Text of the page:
“Taking a weekly Tech Sabbath allows us to step off this wheel of endless sameness. It’s a ritual that pushes us out of the norm, to pursue different activities, and use different parts of our brains. In so doing, it refreshes and rejuvenates our minds and spirit. It provides the motivation to unhook our wired craniums from the matrix of cyberspace and explore the pleasures of the real world.”

  • Kircher & Schott’s Computer Music of the Baroque” — Phil Legard, Larkfall

    “Here is a piece of music, which was composed with a sort of 17th century computer called the Organum Mathematicum, devised by Athanasius Kircher and fully described by his pupil and assistant Gaspar Schott”

     

  • Mihai’s Inferno: The 9 circles of Hell made in Lego” — The Brothers Brick [See also Boing Boing, MOCPages]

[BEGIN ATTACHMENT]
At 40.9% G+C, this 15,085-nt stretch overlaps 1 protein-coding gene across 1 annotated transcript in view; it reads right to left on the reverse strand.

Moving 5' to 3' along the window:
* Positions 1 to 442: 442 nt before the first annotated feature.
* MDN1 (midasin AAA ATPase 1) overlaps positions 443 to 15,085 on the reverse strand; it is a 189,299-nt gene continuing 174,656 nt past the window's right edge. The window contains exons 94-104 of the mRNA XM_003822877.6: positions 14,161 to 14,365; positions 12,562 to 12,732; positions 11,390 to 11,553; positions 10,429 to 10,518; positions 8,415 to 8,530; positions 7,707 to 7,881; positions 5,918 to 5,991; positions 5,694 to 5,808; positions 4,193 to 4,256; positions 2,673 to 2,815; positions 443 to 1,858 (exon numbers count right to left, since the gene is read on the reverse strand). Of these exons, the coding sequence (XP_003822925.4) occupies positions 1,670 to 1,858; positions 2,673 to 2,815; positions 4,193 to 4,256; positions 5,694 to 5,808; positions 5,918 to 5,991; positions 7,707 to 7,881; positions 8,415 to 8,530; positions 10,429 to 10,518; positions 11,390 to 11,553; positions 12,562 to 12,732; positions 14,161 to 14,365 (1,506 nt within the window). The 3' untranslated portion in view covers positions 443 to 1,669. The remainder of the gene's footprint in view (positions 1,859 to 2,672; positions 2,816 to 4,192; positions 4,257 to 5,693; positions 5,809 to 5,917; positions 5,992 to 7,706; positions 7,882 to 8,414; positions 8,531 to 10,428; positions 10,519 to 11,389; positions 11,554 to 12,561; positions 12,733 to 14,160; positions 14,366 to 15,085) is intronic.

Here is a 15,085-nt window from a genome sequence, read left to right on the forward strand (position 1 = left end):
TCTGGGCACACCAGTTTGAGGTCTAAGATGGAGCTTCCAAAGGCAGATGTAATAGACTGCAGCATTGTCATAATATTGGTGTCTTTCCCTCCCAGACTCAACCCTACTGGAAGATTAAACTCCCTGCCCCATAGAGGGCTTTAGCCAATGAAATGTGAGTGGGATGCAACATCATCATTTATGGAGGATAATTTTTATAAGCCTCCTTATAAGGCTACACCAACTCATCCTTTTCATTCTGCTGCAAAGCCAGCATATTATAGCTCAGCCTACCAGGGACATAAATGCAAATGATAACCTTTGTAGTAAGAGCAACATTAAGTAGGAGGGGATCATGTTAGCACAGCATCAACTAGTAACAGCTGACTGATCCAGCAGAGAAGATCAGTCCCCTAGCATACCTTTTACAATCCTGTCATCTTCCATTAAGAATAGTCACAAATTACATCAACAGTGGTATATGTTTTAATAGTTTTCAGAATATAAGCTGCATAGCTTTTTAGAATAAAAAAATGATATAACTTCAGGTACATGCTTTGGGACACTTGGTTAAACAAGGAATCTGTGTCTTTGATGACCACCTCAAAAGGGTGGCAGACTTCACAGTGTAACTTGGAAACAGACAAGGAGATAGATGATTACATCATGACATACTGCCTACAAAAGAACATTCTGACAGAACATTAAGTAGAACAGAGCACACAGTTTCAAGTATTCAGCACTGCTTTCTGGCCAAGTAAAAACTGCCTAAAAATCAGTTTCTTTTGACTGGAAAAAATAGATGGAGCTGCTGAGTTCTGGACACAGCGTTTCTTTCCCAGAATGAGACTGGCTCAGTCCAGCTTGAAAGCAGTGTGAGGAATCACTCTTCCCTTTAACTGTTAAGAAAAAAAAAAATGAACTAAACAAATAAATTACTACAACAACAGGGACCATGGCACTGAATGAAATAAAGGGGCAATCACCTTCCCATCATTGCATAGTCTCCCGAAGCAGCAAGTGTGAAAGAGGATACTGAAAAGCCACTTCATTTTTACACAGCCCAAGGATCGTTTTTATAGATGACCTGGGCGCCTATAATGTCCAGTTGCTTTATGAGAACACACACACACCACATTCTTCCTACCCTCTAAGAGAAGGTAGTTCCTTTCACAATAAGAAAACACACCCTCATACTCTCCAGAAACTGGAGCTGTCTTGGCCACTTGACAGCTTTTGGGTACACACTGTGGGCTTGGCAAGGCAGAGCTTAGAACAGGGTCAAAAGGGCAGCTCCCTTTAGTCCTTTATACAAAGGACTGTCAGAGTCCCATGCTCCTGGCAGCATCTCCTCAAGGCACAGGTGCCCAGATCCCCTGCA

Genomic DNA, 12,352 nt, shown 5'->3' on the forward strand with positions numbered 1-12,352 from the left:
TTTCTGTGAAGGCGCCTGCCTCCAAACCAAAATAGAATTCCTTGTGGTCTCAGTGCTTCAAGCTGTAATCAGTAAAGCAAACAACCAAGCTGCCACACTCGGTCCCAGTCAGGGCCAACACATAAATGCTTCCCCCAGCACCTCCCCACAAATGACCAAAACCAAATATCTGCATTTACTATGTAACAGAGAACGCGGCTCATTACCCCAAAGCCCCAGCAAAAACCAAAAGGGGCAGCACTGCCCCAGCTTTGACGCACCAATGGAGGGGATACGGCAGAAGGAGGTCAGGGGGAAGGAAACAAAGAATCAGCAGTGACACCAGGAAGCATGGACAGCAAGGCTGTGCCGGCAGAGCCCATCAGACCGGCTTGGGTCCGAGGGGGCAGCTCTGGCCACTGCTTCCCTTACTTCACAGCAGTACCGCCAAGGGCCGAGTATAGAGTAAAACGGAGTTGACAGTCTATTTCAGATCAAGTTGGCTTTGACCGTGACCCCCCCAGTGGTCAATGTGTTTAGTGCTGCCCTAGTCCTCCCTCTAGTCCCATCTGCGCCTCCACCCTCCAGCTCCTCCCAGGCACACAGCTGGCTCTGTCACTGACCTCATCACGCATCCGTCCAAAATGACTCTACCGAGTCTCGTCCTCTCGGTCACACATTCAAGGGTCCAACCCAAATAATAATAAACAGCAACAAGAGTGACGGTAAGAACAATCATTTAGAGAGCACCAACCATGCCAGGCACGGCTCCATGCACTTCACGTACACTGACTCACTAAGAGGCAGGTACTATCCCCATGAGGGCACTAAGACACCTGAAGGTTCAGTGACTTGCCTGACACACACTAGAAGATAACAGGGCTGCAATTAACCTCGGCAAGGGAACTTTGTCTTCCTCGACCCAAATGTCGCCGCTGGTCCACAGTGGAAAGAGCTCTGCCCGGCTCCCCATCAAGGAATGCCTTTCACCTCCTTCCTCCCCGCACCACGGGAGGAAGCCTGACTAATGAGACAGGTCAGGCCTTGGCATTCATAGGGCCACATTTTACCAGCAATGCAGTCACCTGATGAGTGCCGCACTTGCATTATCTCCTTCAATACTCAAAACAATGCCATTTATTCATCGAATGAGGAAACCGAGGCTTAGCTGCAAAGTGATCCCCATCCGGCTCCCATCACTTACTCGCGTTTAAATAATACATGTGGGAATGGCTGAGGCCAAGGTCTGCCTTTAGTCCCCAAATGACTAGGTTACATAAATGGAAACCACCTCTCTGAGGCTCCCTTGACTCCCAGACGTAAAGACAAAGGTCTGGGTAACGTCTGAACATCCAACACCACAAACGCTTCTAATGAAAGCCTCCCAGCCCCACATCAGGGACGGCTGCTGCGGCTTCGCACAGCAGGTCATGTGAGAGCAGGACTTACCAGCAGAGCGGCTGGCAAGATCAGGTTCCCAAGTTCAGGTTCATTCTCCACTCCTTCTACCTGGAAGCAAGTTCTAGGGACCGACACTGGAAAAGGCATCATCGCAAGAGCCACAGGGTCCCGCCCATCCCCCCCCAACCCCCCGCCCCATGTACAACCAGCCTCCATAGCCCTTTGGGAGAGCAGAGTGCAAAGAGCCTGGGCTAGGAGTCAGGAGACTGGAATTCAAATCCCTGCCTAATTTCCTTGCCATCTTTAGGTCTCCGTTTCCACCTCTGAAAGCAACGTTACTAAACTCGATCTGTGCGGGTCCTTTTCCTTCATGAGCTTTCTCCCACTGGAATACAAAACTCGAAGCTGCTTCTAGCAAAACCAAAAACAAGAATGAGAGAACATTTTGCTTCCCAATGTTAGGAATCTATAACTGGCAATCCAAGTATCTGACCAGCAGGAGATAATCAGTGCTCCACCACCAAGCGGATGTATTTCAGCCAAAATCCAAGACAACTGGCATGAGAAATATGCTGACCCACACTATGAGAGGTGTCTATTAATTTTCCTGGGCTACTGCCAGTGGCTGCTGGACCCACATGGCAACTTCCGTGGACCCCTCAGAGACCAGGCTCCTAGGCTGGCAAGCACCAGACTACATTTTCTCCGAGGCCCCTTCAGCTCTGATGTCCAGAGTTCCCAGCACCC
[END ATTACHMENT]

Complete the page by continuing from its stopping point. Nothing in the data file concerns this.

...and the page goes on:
“Mihai Mihu completed a series of creations depicting the 9 circles of Hell. While staying true to the theme of poetic justice served to the sinners, Mihai portrays the punishments through his own interpretations. The recurring architectural elements and portrayal of the sinners tie the scenes together in a way that’s easy for the viewer to transition through. In this short interview, the builder talks about his project and the individual circles of Hell.”

    Mihai Mihu Dante's Inferno

     

  • Techne: The State of the Art” — Damien Wolven [HT Joshua Madara]

    “If we really think that whatever kind of mind we generate from these efforts is going to be anything like us, then we’re probably in for a big surprise. We have to be prepared for—as opposed to scared about—the possibility that any machine intelligence will have vastly different concerns from us. “Occult Wisdom” means knowledge hidden from those who don’t know how to look for it and, without an understanding of how these new minds will experience our world, humanity will never know everything we might.